Friday, December 14, 2007
Celery is believed to have originated in the Mediterranean, and it still grows wild there in wetter areas. Not the celery you’ll find in your Waldorf salad, that is, but a leafier, blossom-covered variety, sometimes known as smallage, whose seeds have long been used medicinally and as a flavoring agent.
Celery as we now know it was being eaten in France by the early 17th century, and celery root – or celeriac – showed up about the same time.
I love celeriac this time of year for its cooling, clean flavor. Grated raw for salads or simmered down into simple soups, it makes a soothing remedy for the excesses of the season. Here I add a generous amount of parsley, which belongs to the same family as celery and was believed by the ancient Greeks and Romans to prevent intoxication. Very useful indeed if you’re feeling a bit woozy from the previous night’s revels!
I like this soup with a dollop of Greek yogurt and a drizzle of good olive oil, but you can dress it up for company by swirling a little white truffle oil over each bowl instead. A few shavings of fresh truffle over the top would be exquisite, if you happen to have some about.
extra virgin olive oil
1 yellow onion, halved and sliced into half-moons
1 clove garlic, peeled and sliced
2 ½ lbs celery root, peeled and sliced no thicker than ½ inch slices
6 cups chicken stock
1 large bunch fresh flat-leaf parsley, rinsed well, stems trimmed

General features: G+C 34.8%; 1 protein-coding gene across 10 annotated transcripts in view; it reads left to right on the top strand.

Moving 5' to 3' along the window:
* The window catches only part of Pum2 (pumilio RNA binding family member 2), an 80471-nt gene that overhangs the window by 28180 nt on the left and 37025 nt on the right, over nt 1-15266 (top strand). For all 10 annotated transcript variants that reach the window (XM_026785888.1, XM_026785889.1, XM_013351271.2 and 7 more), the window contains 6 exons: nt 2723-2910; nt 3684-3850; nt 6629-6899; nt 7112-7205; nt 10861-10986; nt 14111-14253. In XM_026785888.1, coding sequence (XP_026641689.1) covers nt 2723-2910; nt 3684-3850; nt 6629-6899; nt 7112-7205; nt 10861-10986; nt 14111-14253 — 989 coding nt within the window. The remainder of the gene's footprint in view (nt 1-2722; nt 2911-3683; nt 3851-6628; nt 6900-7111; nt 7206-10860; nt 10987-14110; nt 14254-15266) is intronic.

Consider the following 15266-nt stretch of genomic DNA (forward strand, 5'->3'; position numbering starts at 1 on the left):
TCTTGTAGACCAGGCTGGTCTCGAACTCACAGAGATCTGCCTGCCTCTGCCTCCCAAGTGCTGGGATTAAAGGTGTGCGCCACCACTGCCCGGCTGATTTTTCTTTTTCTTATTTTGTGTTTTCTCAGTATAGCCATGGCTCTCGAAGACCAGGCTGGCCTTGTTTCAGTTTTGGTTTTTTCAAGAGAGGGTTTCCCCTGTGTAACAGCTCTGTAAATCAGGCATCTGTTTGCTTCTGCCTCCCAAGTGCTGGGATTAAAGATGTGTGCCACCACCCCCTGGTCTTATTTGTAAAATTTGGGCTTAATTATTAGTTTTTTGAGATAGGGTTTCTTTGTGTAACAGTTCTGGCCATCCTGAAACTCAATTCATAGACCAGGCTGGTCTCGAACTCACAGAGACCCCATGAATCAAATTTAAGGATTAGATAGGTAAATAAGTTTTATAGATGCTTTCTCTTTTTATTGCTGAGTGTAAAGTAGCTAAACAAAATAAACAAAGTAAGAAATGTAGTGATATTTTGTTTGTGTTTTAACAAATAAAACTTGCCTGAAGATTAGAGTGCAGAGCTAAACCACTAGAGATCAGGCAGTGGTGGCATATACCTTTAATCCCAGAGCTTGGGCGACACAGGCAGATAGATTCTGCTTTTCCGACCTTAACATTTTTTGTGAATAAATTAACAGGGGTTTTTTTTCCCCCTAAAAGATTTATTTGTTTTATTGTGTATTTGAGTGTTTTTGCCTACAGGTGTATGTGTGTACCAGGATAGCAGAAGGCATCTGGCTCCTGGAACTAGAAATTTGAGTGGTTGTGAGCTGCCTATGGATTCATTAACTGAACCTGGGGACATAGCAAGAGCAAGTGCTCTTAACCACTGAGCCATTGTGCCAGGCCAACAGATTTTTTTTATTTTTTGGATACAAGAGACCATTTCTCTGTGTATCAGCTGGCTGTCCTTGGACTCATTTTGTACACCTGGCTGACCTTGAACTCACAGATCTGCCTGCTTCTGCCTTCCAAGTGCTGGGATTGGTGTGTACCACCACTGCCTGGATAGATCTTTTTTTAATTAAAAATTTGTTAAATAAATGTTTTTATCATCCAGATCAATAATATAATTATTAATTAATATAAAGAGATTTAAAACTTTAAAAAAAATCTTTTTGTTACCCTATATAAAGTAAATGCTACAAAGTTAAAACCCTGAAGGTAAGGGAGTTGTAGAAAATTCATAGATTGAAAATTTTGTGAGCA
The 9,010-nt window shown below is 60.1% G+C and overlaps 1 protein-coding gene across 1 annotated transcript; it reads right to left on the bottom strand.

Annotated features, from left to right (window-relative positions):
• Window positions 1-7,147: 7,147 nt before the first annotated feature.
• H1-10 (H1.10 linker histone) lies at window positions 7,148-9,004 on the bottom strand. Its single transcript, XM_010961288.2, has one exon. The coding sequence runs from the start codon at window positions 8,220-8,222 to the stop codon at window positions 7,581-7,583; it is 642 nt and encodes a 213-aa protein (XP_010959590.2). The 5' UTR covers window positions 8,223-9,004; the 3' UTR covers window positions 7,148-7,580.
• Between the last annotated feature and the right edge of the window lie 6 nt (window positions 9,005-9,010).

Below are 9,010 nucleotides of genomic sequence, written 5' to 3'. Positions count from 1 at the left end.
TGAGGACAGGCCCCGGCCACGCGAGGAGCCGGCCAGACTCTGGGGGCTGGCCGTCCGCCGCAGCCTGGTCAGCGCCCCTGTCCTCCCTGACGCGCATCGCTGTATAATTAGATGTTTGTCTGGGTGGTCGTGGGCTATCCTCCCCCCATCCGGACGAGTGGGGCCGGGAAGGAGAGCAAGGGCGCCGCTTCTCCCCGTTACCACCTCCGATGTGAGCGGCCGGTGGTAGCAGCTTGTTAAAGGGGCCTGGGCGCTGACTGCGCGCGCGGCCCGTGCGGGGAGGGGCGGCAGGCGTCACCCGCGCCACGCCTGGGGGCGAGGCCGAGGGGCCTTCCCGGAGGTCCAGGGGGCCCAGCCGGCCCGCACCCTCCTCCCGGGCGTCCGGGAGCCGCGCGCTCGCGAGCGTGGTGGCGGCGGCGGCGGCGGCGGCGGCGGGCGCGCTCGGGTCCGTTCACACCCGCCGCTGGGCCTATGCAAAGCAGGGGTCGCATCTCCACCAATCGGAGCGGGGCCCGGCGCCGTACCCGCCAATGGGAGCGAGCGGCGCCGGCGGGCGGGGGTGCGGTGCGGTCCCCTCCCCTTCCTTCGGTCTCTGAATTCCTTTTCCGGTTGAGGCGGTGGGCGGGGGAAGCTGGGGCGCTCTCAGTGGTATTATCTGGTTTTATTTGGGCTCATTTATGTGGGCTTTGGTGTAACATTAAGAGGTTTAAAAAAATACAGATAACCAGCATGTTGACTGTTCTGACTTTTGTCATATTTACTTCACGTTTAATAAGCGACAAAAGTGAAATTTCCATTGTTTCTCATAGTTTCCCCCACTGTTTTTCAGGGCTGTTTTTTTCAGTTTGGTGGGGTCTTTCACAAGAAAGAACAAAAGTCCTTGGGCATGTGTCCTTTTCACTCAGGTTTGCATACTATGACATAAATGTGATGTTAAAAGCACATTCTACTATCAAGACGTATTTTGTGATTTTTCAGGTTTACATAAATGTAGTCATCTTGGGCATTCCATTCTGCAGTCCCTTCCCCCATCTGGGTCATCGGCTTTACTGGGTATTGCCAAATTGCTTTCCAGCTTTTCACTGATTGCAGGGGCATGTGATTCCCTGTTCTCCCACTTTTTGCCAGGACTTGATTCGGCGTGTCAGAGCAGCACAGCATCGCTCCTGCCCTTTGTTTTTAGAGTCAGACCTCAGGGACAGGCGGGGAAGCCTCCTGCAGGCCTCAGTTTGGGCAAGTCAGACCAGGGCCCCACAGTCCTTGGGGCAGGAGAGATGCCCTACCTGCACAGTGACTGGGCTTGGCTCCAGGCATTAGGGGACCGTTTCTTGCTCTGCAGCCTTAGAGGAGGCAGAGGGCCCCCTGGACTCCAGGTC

juice of 1 lemon
freshly ground black pepper
Heat a large pot over medium heat and add a glug of olive oil. Add the onion and sprinkle with salt. Sauté, stirring occasionally, until the onion is transluscent. Add the garlic and stir for another minute. Add the celery root slices and the chicken stock and bring to a simmer. Cover partially, reduce the heat to low, and simmer gently for 45 minutes or until the celery root is very tender.
Strain the soup into a large bowl and place the solids in a food processor. Add the parsley and pulse until a smooth purée forms – you may need to ladle in some of the cooking liquid to help along the process here.
Put the purée back in the cooking pot and ladle in the cooking liquid until the desired consistency is reached – you may want to use all the liquid, but go slowly just incase. Reheat the soup over medium-low heat, stirring often. Season with lemon juice, black pepper, and plenty of salt. Serve hot with yogurt and olive oil or truffle oil and truffle slices.
Tuesday, December 11, 2007
Setas, or wild mushrooms, are a tapas bar classic in Spain. The term refers to any mushrooms other than the cultivated white champiñón, and you should feel free to use whichever varieties look and smell the most fresh right now where you live. The dish has infinite possibilities depending on the time of year, and our markets here in New York still offer plenty of choices. This time I've used a mixture of oyster, shitake, and hen of the woods.
During wild mushroom season in Spain, setas would typically be prepared with cured ham, but I often omit the meat to keep the flavor lighter and cleaner. The shallots, garlic, sherry, and lemon meld to form an incredibly bright, earthy tang, making this one of my favorite cool weather tapas dishes. And setas also make a fantastic light supper over some toasted bread - especially paired with a glass of crisp white wine or fino.